One of the most common heating questions for homeowners is: what furnace size do I need? Since the typical furnace will last 15-20 years, it’s not going to be as simple as replacing your old unit with a new identical one. Innovations in technology — and most importantly, efficiency — means that you might easily be able to get a smaller furnace that performs as well, or better, than your old one.
You can spot an amateur contractor if they give you a quote simply based on the square footage of your home. Furnace size is very important but there are a host of other factors that also need to be equally considered when sizing a furnace:
- Type of furnace: single stage, two-stage or modulating?
- Efficiency rating – expressed as an AFUE rating
- Size of the home (typically measured in square footage)
- Layout of the home – open concept or many rooms that restrict air flow?
- Climate – we all know what it’s like in Ottawa during January and February
- Landscaping – a townhouse in Orleans protected against winter winds by other homes, trees and other natural features may not need the same furnace as a similar-size home on a spacious and open lot in Kemptville
- Thickness of the walls and type/amount of insulation
- Size, type and number of windows and doors
Furnace Size: bigger is not better
You own a boat or a trailer and you’re looking for a new truck to tow it around. You look at several models that all promise enough towing power. But now you’re thinking about those hills you need to climb on the way to the cottage or that you might upgrade the trailer at some point soon. So even though the brochures say you’ll have enough horsepower and torque with the basic model, you decide on the next-level upgrade package just to be sure you’ll have the power you need when you need it.
Some contractors take the same approach as our boat example, make a rough heat loss calculation and round up to the next furnace size unit “just to be safe” that your furnace will have enough capacity to keep your home comfortable. The bigger-is-better approach is fine when buying a pickup truck but the same theory doesn’t apply to a new furnace. For instance, if your ductwork can’t support greater airflow, you may experience long-term issues such as an overheating furnace or warm and cold spots throughout the home due to the poor air flow. You also may end up spending a lot more in the long run on energy costs. You know you have a properly-sized furnace because it will run almost continuously throughout the coldest days of the year at your desired temperature.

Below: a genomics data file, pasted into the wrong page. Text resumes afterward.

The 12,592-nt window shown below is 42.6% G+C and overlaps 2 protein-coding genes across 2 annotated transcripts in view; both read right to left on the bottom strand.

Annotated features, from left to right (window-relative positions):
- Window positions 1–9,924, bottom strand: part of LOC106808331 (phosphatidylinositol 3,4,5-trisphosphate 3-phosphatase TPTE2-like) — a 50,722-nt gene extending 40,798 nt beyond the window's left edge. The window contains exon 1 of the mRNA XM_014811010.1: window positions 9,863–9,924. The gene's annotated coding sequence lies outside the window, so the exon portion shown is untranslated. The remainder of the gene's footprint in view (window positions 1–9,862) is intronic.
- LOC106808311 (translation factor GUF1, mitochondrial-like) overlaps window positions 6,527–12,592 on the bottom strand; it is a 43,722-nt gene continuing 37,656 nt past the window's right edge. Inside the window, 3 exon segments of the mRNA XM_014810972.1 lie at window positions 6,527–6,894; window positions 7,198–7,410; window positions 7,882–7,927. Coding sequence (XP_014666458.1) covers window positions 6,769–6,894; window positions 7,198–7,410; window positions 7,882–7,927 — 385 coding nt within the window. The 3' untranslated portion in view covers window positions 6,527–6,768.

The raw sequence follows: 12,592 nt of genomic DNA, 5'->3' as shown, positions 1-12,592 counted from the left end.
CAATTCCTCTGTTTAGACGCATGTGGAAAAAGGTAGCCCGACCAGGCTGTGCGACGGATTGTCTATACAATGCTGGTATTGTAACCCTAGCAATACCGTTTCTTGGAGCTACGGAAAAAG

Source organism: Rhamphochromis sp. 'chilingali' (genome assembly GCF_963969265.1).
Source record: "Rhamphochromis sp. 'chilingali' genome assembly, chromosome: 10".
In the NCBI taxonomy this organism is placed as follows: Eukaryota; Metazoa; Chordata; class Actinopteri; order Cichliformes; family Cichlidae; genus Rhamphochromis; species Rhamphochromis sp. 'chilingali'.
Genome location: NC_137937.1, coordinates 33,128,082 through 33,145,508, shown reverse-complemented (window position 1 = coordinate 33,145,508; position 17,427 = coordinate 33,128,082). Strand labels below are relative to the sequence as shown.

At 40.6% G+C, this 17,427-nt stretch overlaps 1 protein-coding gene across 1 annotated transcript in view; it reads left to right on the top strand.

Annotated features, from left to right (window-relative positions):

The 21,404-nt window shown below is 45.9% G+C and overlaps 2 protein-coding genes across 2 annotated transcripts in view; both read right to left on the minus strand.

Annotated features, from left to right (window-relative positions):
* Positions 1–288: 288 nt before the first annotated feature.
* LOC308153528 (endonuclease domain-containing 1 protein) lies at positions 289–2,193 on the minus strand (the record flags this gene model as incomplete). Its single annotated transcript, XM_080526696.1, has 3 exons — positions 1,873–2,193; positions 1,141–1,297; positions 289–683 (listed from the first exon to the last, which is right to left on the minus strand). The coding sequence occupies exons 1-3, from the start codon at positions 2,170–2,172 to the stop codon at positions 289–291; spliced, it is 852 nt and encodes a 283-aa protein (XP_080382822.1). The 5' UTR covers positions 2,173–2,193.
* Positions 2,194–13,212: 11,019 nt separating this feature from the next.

Do Your Own Manual J Calculation
What was that Home Depot slogan? “You can do it, we can help”. Well folks, let us introduce you to the Manual J calculation. This is the one the pros use and you can do it too. See our full explanation on what the calculation is and how you can do it yourself. It takes a bit of time and some knowledge of home construction but you’ll get an idea of exactly of the kind of expertise that you should expect from a reliable HVAC vendor. The Manual J load calculation method was developed by the Air Conditioning Contractors of America (ACCA). It’s not just a calculation of the entire home, but it also determines measurements room-by-room. No house is exactly balanced in every room so it’s essential that you know where the hot and cold spots are in order to get the best furnace size installed.
A proper Manual J load calculation requires professional software but here is a free, handy online tool that will get you started so you’re better informed when meeting with HVAC vendors. Start with the “Select a State” dropdown (scroll down for the Canadian provinces). Then select “Ottawa Airport” as that will be sufficient to apply to the entire Ottawa area from Orleans to Kanata to Hunt Club.
Get a proper quote to determine furnace size
Your furnace is a major investment. Asking a qualified contractor to perform a proper heat loss calculation is a quick and easy process that gives you the confidence that you’re buying the right size furnace for your home.